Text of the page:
Who Will Win More Souls: Heaven or Hell?

John C. Rankin (September 25, 2007)

This past Friday night I had opportunity to speak to a packed hall of some 300 students and faculty at Liberty University in Lynchburg, Virginia. I was in Charlottesville the prior two days, with various meetings and a Mars Hill Forum at the University of Virginia with a Muslim scholar.

At Liberty, I was addressing “Christianity and the New Atheism” in view of people like Richard Dawkins and Christopher Hitchens, et al., in their recent challenges to the biblical worldview.

I defined how atheism is negative by definition (in the Greek, “a” for “without” and “theos” for “God”). Our calling is not to react to a negative with a negative, but to proactively set the table with the sheer goodness of the biblical order of creation.

The engagement with the audience was wonderful, and the question and answer segment went well over the scheduled time. In one question, a student made a passing assumption, widely shared, that most people in history will go to hell, with only a minority being saved. This assumption is found in many corners of the church, and within evangelical Protestantism, from five-point Calvinists on the one hand, to dispensational Baptists on the other.

But is this truly the case? How powerful is God’s love, working through the completed work of Jesus on the cross and in the resurrection? The apostle Paul, in 1 Timothy 2:3-4, speaks of “God our Savior, who wants all people to be saved and come to a knowledge of the truth.”

The student referred to the Sermon on the Mount, in Matthew 7:13-14, where Jesus speaks of the few who find life through the narrow gate, and the many who go through the wide gate on the road to destruction.

I spoke of Jesus’s power of understatement (especially with reference to himself), and his power of hyperbole (e.g., Matthew 5:27-30, cf. Matthew 15:1-20, in terms of what causes us to sin). Moreover, in Matthew 7:1-29, Jesus takes repeated aim at religious hypocrites who judge others but did not judge themselves, and defines how a tree is judged by the fruit it produces. Many such hypocrites will claim to have served the Lord, to whom Jesus will say on the last day, “I never knew you. Away from me you evildoers!” Thus, I see Jesus using hyperbole in Matthew 7:13-14, with direct purpose to challenge the hypocrites — letting them know that few of them are likely to choose the road to life, a theme Jesus repeats often in the Gospels, in direct confrontation with them, and in parables. Jesus is not giving an overall statement on the response of humanity at large.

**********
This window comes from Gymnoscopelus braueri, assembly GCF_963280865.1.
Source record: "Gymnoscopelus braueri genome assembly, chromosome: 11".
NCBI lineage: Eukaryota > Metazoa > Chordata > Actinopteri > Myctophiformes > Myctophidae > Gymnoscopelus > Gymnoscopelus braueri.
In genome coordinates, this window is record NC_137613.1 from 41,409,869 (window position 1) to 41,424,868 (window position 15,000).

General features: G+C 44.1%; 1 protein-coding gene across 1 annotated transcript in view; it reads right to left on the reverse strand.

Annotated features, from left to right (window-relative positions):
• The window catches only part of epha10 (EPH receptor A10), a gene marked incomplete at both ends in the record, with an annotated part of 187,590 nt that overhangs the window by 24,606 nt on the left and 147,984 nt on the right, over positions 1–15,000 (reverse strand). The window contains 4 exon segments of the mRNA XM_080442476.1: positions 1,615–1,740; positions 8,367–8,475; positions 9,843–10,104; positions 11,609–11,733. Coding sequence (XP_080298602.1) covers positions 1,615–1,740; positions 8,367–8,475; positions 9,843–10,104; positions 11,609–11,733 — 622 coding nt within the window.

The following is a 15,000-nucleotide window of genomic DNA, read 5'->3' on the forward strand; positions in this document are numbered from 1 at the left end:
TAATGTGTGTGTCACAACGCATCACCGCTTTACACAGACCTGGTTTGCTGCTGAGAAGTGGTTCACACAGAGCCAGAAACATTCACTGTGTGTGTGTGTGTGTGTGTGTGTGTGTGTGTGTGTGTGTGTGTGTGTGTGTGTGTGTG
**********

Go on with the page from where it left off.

Now for the tough question. In Matthew 11:20-24, Jesus delivers woes to the cities of Korazin and Bethsaida for not believing in him, saying that had the ancient pagan cities of Tyre and Sidon seen such miracles, they would have repented. And in delivering judgment to Capernaum, Jesus said that had Sodom and Gomorrah seen such miracles, they would have remained to this day, that is, they would have averted judgment. Wow.

So why did Jesus not come sooner for the sake of Tyre, Sidon, Sodom and Gomorrah? From his very lips he declares that many in their midst would have received him. What is the nature of God’s justice, and the nature of his mercy upon those who have not heard the Gospel if indeed they would have believed?

The answer requires us to start in Genesis 1-3 and trace salvation history forward.

One main reason why atheists accuse the Gospel is their perception that God unjustly condemns people to hell. Yet all the way through the Bible no one is ever judged by God apart from deeds they chose to do in rebellion against him.

Thus, we have some good theological work in front of us. [I have written in detail on this question in Genesis and the Power of True Assumptions].

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